In the latest annotated list, Landeen et al. says that the “fetal origin of disease theory” provides the rationale for providing preconception interventions. Johnson et al. describe the development and dissemination of the CHOICES model and its successful adaptation in a variety of settings. Hanson et al. have written three articles that expand on the work they did adapting and implementing a CHOICES program with the Oglala Sioux Tribe in the U.S.[5-7]. Analyses by Hussein et al., Mitra et al. and Oza-Frank et al. suggest that preconception interventions must be tailored if they are to be successful. McBride stresses the need for preconception counseling for men, as substance use during pregnancy is not solely a decision made by women or under their control .
Members of the pNAT are currently undertaking a review of the literature on preconception interventions and formulating recommendations for a national research agenda. They will present some of these recommendations at the research meeting in August at the University of Regina (See www.canfasd.ca for more info on this meeting).
In keeping with our understanding of multiple forms of evidence, we are interested in knowing what you are seeing and hearing about preconception interventions on alcohol. Has preconception intervention been a part of your practice for a while? Who is funded to provide it in your location? What has worked, and how has it worked, in your experience?
For further reading on preconception interventions, see earlier postings:
Alcohol and FASD: It’s not just about women, June 6, 2016
FASD Prevention needs to begin before pregnancy: Findings from the US National Survey on Family Growth, May 20, 2015
Global Trends in Unintended Pregnancy: Implications for FASD Prevention, October 13, 2014
Impact Evaluation of the Healthy, Empowered and Resilient (H.E.R.) Pregnancy Program in Edmonton, Alberta, February 7, 2014
FASD Prevention in Nova Scotia, April 25, 2013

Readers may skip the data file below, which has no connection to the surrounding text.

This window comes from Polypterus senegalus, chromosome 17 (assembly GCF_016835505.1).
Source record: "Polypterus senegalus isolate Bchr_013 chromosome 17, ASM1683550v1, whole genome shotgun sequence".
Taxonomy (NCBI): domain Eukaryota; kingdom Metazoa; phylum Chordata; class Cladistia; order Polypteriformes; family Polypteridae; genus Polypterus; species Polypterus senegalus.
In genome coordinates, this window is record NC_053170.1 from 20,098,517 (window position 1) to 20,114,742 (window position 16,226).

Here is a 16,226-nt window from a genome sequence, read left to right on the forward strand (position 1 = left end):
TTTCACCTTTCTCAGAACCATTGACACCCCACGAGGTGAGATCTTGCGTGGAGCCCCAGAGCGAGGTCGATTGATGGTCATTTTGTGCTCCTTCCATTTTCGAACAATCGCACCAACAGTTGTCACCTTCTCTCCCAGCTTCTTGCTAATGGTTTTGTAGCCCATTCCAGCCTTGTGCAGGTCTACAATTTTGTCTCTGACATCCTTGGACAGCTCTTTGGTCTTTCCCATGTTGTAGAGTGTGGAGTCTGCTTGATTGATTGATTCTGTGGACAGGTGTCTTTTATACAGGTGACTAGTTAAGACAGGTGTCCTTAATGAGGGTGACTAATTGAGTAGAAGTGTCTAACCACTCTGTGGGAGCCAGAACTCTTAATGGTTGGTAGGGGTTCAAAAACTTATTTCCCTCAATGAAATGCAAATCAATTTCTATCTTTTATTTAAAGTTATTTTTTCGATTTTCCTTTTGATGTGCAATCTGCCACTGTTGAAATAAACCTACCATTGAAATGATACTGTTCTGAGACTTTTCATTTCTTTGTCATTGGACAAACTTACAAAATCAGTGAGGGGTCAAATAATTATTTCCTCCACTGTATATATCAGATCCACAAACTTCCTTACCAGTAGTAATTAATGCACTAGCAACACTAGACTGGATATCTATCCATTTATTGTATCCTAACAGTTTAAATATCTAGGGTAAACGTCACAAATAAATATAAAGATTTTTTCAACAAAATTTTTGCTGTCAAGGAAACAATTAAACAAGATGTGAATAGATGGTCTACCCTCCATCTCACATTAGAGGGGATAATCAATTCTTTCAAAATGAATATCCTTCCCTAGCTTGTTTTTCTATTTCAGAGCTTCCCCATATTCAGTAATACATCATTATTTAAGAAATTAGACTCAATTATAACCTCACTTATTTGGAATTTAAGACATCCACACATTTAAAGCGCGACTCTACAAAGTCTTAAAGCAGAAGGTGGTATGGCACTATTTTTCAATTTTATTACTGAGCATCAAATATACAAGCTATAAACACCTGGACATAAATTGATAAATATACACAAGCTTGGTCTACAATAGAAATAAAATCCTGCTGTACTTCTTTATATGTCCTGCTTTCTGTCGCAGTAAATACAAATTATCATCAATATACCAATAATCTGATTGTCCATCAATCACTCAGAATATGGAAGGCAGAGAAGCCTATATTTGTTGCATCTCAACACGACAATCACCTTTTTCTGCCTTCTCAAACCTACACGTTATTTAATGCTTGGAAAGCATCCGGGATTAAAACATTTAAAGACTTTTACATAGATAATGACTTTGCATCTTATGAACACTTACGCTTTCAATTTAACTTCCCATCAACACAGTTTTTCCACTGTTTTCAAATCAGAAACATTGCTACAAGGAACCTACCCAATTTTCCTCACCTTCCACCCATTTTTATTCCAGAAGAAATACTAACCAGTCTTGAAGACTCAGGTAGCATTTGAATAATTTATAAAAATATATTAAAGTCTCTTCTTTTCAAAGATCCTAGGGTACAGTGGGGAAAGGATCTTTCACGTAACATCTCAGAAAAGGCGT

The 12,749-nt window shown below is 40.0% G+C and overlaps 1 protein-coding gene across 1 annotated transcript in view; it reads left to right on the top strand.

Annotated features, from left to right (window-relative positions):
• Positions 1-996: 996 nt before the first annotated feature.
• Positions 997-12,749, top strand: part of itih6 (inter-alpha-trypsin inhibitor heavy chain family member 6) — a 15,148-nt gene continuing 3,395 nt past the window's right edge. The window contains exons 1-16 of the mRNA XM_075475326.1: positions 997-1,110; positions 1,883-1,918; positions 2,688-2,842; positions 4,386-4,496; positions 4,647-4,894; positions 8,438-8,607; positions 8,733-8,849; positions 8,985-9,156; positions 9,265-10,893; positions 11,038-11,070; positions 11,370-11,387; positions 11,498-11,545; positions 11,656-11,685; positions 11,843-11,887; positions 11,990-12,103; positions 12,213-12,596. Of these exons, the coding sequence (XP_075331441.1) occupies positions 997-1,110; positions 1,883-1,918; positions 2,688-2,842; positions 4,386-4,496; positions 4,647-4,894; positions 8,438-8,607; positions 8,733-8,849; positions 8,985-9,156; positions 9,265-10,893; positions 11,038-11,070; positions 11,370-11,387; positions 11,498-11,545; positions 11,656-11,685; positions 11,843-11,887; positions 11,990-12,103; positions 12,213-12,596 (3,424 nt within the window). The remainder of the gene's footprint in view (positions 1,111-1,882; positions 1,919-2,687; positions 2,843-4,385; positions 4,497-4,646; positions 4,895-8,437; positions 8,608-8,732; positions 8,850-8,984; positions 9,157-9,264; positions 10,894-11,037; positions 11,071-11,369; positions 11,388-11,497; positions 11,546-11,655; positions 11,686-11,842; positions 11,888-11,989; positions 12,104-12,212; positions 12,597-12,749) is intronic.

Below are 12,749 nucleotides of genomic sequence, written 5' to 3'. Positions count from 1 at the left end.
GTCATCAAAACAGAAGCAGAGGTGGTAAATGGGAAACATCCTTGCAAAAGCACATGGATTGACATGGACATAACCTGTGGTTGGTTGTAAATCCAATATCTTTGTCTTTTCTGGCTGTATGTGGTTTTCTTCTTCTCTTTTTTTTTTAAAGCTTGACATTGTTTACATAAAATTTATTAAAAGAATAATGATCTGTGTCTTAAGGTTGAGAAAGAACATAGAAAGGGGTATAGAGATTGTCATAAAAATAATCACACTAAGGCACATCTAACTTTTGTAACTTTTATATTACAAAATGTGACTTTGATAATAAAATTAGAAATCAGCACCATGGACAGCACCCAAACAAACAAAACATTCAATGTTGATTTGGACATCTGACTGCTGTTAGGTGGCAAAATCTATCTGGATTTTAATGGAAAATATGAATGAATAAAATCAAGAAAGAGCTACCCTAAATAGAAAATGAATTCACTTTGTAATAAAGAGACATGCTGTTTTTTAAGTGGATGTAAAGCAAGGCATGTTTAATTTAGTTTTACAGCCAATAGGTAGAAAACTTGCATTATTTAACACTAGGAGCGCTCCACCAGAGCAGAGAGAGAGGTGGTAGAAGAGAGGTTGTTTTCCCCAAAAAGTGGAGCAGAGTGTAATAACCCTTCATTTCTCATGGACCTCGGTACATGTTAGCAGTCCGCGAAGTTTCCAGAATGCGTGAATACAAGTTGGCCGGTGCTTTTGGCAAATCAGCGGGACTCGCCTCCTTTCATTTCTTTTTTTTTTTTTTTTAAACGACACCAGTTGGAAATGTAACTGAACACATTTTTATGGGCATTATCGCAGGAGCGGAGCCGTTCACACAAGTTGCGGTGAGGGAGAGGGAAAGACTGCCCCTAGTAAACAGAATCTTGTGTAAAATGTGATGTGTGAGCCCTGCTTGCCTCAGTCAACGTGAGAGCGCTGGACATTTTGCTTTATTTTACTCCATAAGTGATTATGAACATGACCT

The Sacred Journey – new resource for service providers who work with First Nations families, August 1, 2012
FASD Prevention in Russia, February 15, 2012
New book: Fetal Alcohol Spectrum Disorder: Management and Policy Perspectives of FASD, Jan 6, 2011
- Reducing the risk of alcohol-exposed pregnancies: A study of a motivational intervention in community settings. Pediatrics, 2003. 111(Supplement 1): p. 1131-1135.
- Astley, S.J., et al., Fetal Alcohol Syndrome primary prevention through FAS Diagnosis II, A comprehensive profile of 80 birth mothers of children with FAS Alcohol and Alcoholism, 2000. 35(5): p. 509-519.
- Landeen, L.B., R. Bogue, and M. Schuneman, Preconception and prenatal care–useful tools for providers of women’s health. South Dakota Medicine: The Journal Of The South Dakota State Medical Association, 2015. Spec No: p. 36-43.
- Johnson, S.K., M.M. Velasquez, and K. von Sternberg, CHOICES: An empirically supported intervention for preventing alcohol-exposed pregnancy in community settings. Research on Social Work Practice, 2015. 25(4): p. 488-492.
- Hanson, J.D., K. Ingersoll, and S. Pourier, Development and implementation of choices group to reduce drinking, improve contraception, and prevent alcohol-exposed pregnancies in American Indian women. Journal of Substance Abuse Treatment, 2015.
- Hanson, J. and J. Jensen, Importance of Social Support in Preventing Alcohol-Exposed Pregnancies with American Indian Communities. Journal of Community Health, 2015. 40(1): p. 138-146 9p.